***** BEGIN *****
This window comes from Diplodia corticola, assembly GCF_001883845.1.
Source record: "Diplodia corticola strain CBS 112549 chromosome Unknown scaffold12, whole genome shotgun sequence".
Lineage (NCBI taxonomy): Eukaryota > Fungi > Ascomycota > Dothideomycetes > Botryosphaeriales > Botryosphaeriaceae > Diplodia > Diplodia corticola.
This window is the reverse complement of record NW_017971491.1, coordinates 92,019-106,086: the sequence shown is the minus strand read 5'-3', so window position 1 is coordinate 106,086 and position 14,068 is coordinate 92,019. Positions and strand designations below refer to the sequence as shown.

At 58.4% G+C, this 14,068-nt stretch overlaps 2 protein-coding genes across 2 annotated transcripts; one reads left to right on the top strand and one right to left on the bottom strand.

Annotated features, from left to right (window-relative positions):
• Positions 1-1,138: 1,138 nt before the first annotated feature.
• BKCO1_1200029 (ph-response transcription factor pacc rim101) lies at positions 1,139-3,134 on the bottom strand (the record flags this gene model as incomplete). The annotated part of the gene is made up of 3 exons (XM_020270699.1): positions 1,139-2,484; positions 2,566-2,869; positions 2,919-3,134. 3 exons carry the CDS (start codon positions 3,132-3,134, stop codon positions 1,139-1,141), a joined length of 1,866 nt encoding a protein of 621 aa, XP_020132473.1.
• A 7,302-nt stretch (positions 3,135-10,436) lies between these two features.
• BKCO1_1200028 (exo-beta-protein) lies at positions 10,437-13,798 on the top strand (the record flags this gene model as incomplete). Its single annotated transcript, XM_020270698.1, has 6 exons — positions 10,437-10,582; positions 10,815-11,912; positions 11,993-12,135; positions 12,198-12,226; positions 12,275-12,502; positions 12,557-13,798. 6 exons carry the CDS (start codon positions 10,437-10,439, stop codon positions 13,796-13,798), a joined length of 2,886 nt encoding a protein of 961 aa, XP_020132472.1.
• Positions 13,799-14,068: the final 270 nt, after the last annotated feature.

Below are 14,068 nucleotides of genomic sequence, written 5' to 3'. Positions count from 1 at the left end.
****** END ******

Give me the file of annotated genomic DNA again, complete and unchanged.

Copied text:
This window comes from Diplodia corticola, assembly GCF_001883845.1.
Source record: "Diplodia corticola strain CBS 112549 chromosome Unknown scaffold12, whole genome shotgun sequence".
Lineage (NCBI taxonomy): Eukaryota > Fungi > Ascomycota > Dothideomycetes > Botryosphaeriales > Botryosphaeriaceae > Diplodia > Diplodia corticola.
This window is the reverse complement of record NW_017971491.1, coordinates 92,019-106,086: the sequence shown is the minus strand read 5'-3', so window position 1 is coordinate 106,086 and position 14,068 is coordinate 92,019. Positions and strand designations below refer to the sequence as shown.

At 58.4% G+C, this 14,068-nt stretch overlaps 2 protein-coding genes across 2 annotated transcripts; one reads left to right on the top strand and one right to left on the bottom strand.

Annotated features, from left to right (window-relative positions):
• Positions 1-1,138: 1,138 nt before the first annotated feature.
• BKCO1_1200029 (ph-response transcription factor pacc rim101) lies at positions 1,139-3,134 on the bottom strand (the record flags this gene model as incomplete). The annotated part of the gene is made up of 3 exons (XM_020270699.1): positions 1,139-2,484; positions 2,566-2,869; positions 2,919-3,134. 3 exons carry the CDS (start codon positions 3,132-3,134, stop codon positions 1,139-1,141), a joined length of 1,866 nt encoding a protein of 621 aa, XP_020132473.1.
• A 7,302-nt stretch (positions 3,135-10,436) lies between these two features.
• BKCO1_1200028 (exo-beta-protein) lies at positions 10,437-13,798 on the top strand (the record flags this gene model as incomplete). Its single annotated transcript, XM_020270698.1, has 6 exons — positions 10,437-10,582; positions 10,815-11,912; positions 11,993-12,135; positions 12,198-12,226; positions 12,275-12,502; positions 12,557-13,798. 6 exons carry the CDS (start codon positions 10,437-10,439, stop codon positions 13,796-13,798), a joined length of 2,886 nt encoding a protein of 961 aa, XP_020132472.1.
• Positions 13,799-14,068: the final 270 nt, after the last annotated feature.

Below are 14,068 nucleotides of genomic sequence, written 5' to 3'. Positions count from 1 at the left end.